A faked moon landing, a coup d’etat to kill the president, and a planned terrorist attack are just a few of the most infamous American conspiracy theories. Today, the internet’s virality and the omnipresence of social media have conjured a breeding ground ripe for disinformation. And more conspiracies have emerged.
Recently, a number of theories wrought notable and even violent consequences. Empowered by a rampant falsehood that Hillary Clinton was running a child sex trafficking ring in the basement of a pizza parlor in Washington, D.C., an armed man arrived at the location eager to put an end to the supposed activity. Just months ago, the armed insurrection of the U.S. Capitol on January 6 made clear how dangerous were the false claims that the 2020 election had been rigged.
But what about the facts? What about the role of a free and independent press to inform the public?
The confluence of historically low trust in news and the viral nature of conspiracy theories online has fostered a news environment rife with muddled facts and persistent disinformation.
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The influence of conspiracy theories has not gone unnoticed by Americans. Almost three-quarters (73%) of Americans believe that conspiracy theories in the U.S. are out of control, according to a Quinnipiac poll. That said, another poll from Quinnipiac reported that most are split on whether or not those beliefs are problematic (41%) or a definite crisis (34%).
Regardless, it’s clear to Americans that conspiracy theories are gaining traction. Two years before the violent display at the Capitol on January 6, CBS News polled on conspiracy theories and found that a majority of Americans (59%) believed that people were more likely to believe in conspiracy theories than they were 25 years before.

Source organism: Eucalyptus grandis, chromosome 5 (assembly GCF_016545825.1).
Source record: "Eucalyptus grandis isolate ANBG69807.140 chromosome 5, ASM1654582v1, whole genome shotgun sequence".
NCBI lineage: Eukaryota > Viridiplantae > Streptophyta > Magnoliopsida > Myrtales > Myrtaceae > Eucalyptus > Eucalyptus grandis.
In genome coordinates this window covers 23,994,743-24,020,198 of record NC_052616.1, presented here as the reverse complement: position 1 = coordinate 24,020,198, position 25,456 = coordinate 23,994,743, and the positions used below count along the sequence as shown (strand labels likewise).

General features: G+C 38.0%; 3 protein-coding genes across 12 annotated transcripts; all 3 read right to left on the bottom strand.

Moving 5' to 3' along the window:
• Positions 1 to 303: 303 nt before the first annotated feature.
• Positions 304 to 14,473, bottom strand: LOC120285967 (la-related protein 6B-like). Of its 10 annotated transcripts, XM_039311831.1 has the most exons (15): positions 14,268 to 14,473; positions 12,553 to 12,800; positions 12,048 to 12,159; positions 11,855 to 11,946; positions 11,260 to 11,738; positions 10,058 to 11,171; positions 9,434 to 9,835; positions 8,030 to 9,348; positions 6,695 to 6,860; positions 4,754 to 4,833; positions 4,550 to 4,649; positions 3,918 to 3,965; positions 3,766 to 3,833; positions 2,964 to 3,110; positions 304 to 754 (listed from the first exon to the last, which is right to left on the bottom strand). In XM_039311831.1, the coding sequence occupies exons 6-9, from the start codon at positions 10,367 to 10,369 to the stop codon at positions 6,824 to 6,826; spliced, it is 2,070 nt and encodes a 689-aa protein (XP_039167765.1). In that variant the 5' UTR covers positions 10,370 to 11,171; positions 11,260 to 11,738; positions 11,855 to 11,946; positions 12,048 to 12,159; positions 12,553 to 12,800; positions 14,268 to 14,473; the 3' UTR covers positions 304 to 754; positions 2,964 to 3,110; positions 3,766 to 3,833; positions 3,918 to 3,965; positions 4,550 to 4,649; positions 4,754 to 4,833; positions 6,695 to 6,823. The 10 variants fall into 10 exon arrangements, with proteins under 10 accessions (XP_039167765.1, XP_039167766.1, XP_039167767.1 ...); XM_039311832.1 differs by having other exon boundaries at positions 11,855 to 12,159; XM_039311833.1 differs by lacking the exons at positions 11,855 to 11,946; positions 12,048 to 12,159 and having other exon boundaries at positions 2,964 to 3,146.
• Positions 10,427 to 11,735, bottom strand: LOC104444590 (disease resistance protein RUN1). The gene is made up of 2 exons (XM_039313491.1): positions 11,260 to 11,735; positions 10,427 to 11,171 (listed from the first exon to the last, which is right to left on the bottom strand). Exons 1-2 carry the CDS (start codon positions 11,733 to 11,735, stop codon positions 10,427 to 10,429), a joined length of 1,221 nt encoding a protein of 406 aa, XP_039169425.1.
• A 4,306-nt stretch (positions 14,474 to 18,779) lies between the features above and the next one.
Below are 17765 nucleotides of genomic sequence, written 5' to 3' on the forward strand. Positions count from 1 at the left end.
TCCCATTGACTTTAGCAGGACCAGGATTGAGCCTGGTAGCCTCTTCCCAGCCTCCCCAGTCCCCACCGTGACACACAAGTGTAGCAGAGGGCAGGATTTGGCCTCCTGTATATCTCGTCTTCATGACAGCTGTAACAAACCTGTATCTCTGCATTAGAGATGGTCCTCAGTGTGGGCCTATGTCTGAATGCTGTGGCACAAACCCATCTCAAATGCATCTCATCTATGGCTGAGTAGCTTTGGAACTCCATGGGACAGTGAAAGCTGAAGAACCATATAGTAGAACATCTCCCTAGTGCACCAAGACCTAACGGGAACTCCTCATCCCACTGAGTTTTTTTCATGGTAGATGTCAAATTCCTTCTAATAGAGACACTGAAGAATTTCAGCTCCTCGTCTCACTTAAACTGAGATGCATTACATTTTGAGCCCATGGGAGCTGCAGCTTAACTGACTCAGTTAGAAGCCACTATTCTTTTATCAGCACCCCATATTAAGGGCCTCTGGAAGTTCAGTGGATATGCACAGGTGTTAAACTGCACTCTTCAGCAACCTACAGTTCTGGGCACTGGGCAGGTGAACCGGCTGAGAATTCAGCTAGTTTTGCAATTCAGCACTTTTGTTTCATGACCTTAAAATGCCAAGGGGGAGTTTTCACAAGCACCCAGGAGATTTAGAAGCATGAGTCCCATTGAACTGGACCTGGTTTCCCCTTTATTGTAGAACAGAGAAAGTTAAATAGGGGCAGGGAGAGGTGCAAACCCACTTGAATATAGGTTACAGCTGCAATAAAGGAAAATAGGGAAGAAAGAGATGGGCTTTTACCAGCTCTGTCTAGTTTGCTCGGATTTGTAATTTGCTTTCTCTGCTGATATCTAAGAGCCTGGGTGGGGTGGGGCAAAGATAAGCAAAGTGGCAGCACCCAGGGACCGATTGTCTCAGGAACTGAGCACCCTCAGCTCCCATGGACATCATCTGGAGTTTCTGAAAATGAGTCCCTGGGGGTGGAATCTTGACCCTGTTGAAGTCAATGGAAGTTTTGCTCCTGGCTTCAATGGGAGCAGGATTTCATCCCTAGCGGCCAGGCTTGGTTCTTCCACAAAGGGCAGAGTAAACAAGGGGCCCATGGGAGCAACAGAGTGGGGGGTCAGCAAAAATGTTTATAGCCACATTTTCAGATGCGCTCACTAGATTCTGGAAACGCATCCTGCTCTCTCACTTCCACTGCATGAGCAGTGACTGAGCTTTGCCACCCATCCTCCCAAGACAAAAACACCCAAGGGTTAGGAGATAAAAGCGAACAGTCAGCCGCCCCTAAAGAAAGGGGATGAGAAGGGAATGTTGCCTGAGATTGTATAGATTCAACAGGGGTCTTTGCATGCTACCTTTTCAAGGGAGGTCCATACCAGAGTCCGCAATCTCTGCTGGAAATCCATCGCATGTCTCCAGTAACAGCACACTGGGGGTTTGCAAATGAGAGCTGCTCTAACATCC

The difference could be attributed to rapid dissemination online: in fact in that same poll, most Americans (77%) seem to agree that this growing trend of belief or fascination with conspiracy theories is due to their growing presence on social media and the internet.
More than simply facilitating the spread, social media has been the site of origin for new conspiracy theories, like QAnon. Originating on a message board in 2017, messages from a mysterious user, Q, caught fire and proliferated dark conspiracy theories –– most notably, the claim that Donald Trump was secretly leading the charge against Satanic pedophiles (who followers said were high-ranking Democrats and celebrities).
A partisan divide appears evident in who espouses or condemns this theory, further amplifying the political and social impacts of the conspiracy –– of the Americans who had heard or read about QAnon, 9 in 10 Democrats said that it is a bad thing for the country while just half of Republicans agreed, according to the Pew Research Center.
Americans who said they believed or were unsure about whether a group of Satan-worshipping elites who run a child sex ring are attempting to control politics and the media.
The long lifespan of some conspiracy theories is evident according to results from a CBS News poll in 2018. Some famous examples –– John F. Kennedy’s assassination, the 1969 Apollo moon landings, and 9/11 –– show that a deeply-rooted conspiracy can live on for decades. Pop culture can play a significant role in firmly establishing these conspiracy theories; for instance, of the Americans who had seen the 1991 movie JFK, a quarter said it made them more likely to think there was a conspiracy behind the assassination, according to an ABC News poll.
Conspiracy theories have emerged throughout history, particularly in times of crisis. While social media may help conspiracies spread, the past shows that it isn't likely Facebook, Twitter and the like are the only reason we find ourselves awash in myths. That said, the viral nature of social media continues to play at least some role in the development and proliferation of modern-day conspiracies, begging the question: Who is responsible for the spread of misinformation online? And should anyone be held accountable for what users post?
The CEOs of Facebook, Twitter, and Google faced these questions last week before Congress. Who should be the arbiter of the truth remains a central question, one that has become more urgent as trust in news falters and conspiracies boom.
College 2 Career Interns Sarah Lynch and Astrea Slezak wrote this report.